Standards, Part 2: Fe, F.I.E., fo, fum!

This is the continuation of my last post, regarding standards and homologation of safety equipment.

In the HES world, one of the more commonly quoted homologations is that granted by the Federation Internationale d’Escrime (FIE) for sport fencing equipment (masks and clothing in particular). Because of its prevalence, let’s dig into it a bit.

Standards, Part 1: Homologation and you

Just after WMAW 2013, spurred on by some of the conversations I had while there, I decided to write a little article about standards. Not standards as in how well you chose who you date or how well you teach your students: standards as in safety and equipment standards. Particularly: why they are useful, why it's important to understand them, and how we, as a community, may be able to develop our own.

The original article is available here in its glorious 11-page pdf form. But I've decided to post a brief version of it here, broken into several parts, as well:

Mechanics 101, part 2

In my last post, we covered some basic concepts and definitions in mechanics. Now, let's look at using some of these concepts in the context of statics. This is mainly to act as a primer for some of the more complex analyses which will come in later posts.

Simply Statics

 In statics, we're mainly concerned with the reactions (forces and moments) that result from applying a load (either a force or torque) to a rigid object. In this context, rigid means completely unable to deform regardless of the applied loads.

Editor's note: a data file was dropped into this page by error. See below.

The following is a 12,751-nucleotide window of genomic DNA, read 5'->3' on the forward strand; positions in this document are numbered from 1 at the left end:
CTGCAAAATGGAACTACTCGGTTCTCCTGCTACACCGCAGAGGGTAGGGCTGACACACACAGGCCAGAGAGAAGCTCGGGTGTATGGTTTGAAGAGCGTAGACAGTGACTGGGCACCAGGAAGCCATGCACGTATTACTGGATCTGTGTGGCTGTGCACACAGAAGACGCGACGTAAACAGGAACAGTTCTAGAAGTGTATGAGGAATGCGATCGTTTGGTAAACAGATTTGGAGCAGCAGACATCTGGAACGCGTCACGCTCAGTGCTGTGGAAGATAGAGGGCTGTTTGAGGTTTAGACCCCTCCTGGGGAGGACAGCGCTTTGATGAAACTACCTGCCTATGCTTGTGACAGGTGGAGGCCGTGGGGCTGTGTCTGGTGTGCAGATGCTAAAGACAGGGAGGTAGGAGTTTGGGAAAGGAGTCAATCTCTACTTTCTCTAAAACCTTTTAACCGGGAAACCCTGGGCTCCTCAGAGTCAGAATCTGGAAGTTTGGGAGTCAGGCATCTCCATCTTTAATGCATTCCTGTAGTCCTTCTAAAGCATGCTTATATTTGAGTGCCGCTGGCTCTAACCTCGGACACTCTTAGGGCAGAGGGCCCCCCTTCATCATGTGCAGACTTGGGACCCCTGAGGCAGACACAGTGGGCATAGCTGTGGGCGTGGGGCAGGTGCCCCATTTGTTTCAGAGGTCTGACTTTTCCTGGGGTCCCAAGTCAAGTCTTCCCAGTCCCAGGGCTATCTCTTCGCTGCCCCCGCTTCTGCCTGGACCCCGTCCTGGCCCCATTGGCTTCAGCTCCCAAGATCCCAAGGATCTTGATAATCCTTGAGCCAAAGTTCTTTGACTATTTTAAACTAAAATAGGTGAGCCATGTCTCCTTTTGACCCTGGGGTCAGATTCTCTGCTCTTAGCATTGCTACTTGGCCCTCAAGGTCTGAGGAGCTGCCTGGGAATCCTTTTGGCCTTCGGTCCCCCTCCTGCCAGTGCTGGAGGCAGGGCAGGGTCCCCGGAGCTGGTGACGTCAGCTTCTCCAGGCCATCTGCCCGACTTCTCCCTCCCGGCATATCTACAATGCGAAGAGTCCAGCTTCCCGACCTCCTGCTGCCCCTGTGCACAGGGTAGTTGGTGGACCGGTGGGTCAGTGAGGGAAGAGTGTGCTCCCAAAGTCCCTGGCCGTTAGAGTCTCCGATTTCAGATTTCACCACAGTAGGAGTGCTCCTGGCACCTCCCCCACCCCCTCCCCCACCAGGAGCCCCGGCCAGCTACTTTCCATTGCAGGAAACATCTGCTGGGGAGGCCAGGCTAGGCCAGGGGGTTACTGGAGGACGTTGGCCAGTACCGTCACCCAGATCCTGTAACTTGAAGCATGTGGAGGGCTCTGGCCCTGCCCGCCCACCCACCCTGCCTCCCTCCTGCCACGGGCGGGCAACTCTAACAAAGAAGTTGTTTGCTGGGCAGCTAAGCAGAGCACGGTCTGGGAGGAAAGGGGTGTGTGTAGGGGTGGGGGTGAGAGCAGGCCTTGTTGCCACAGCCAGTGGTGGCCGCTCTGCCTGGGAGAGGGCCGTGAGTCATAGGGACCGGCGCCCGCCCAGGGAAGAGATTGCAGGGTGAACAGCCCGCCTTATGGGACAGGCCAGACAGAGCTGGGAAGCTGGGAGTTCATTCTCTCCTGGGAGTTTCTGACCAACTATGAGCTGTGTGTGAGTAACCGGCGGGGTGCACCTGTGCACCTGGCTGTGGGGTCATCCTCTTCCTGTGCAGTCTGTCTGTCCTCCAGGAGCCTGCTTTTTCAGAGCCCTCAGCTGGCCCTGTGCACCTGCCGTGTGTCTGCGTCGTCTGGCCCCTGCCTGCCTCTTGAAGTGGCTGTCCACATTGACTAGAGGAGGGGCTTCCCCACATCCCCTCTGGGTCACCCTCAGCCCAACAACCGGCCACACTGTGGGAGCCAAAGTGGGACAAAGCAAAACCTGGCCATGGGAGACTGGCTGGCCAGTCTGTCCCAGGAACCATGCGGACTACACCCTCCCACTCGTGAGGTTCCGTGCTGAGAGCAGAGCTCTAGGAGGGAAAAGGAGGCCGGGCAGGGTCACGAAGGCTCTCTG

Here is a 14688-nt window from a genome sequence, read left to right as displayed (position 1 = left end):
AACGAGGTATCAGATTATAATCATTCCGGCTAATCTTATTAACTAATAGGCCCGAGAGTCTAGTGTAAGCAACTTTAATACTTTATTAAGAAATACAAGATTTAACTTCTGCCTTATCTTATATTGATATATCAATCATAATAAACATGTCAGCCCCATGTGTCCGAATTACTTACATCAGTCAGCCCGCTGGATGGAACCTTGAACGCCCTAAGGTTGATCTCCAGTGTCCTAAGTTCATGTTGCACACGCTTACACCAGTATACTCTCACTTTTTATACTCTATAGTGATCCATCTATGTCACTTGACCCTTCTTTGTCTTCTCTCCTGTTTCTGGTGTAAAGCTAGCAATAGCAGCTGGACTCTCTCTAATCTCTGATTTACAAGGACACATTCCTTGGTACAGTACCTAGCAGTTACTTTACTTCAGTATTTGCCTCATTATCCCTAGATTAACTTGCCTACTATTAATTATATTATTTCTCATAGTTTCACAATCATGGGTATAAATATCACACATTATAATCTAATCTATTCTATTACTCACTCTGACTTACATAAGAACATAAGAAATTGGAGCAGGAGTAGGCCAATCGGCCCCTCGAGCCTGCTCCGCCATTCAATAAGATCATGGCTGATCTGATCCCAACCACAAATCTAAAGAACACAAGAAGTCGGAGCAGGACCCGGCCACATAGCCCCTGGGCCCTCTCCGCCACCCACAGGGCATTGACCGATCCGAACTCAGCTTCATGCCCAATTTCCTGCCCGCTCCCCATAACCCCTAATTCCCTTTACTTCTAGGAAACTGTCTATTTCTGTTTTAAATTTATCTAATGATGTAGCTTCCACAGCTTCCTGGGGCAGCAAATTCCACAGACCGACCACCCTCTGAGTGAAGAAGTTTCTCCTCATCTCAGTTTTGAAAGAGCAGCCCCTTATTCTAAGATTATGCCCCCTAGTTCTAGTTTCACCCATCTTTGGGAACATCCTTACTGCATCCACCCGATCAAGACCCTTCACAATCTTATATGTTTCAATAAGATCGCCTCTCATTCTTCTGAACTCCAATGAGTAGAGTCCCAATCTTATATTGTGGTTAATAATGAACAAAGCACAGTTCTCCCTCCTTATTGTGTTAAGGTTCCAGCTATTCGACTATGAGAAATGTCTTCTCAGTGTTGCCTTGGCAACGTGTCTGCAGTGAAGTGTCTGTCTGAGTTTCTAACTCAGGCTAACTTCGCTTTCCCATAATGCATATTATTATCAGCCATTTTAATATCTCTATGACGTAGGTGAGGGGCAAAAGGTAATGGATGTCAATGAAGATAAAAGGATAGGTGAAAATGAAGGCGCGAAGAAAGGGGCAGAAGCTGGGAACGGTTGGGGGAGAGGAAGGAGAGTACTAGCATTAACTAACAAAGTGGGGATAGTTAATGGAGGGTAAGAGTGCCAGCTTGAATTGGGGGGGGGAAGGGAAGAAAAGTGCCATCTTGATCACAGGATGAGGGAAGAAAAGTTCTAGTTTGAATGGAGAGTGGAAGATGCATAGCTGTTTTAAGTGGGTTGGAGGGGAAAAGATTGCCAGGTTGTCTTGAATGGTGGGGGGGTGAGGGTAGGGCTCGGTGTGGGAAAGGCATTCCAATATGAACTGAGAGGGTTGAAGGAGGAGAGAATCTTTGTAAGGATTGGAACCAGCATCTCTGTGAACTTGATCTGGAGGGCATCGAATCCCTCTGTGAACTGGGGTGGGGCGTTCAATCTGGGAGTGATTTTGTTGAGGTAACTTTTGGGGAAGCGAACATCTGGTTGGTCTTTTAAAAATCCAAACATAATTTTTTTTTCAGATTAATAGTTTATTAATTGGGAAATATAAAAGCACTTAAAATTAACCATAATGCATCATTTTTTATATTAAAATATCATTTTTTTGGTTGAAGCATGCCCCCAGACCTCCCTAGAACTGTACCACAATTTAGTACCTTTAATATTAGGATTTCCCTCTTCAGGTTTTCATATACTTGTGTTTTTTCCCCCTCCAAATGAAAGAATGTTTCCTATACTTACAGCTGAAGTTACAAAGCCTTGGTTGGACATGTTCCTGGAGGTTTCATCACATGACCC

Wednesday, November 20, 2013

Mechanics 101, part 1

Let's talk about basic classical mechanics since some folks may not be familiar with the precise meaning of some terminology I'll regularly use, or need a refresher.

Mechanics, or more specifically classical mechanics, is the part of physics that deals with the motion and reaction of objects under some influence (like a force). A ball bouncing, a vase sitting on a table, and a satellite orbiting Earth are all examples of classical mechanical systems. The fields of civil, mechanical and aeronautical engineering are concerned mainly with the application of classical mechanics, applied mechanics or engineering mechanics, and this is most of what will be discussed in this blog.

Within the field of applied mechanics, there are a number of sub-fields but the following are the most relevant to this blog:

  • Statics: the field dealing with the study of bodies at rest
  • Dynamics: the field dealing with the study of bodies in motion
  • Mechanics of materials (or more generally: continuum mechanics): the field dealing with the behavior of deformable objects. When applied to solid materials, referred to as solid mechanics.

Now let's look at some important terms and concepts in classical mechanics. This is useful because some of the formal meanings of these words differ from their common usages.

UPDATE 27 Nov: I added a quick definition of displacement, strength, stiffness and hardness.

Here we go!

I went and did it. I decided that sharing stuff I was working via Facebook and mailing lists was annoying, so I started this blog.

Over the next few days, I'll post some material but for now it's mostly about getting the ball rolling.

I've decided to go with fully moderated comments mostly because I don't want this to become a spammer's paradise, I don't expect too much comment traffic so we'll see how it goes. Basically: keep it civil, keep it constructive and your posts will keep showing up. Otherwise I'll just delete them because I don't feed trolls, and the goal here is to provide something useful and a bit fun.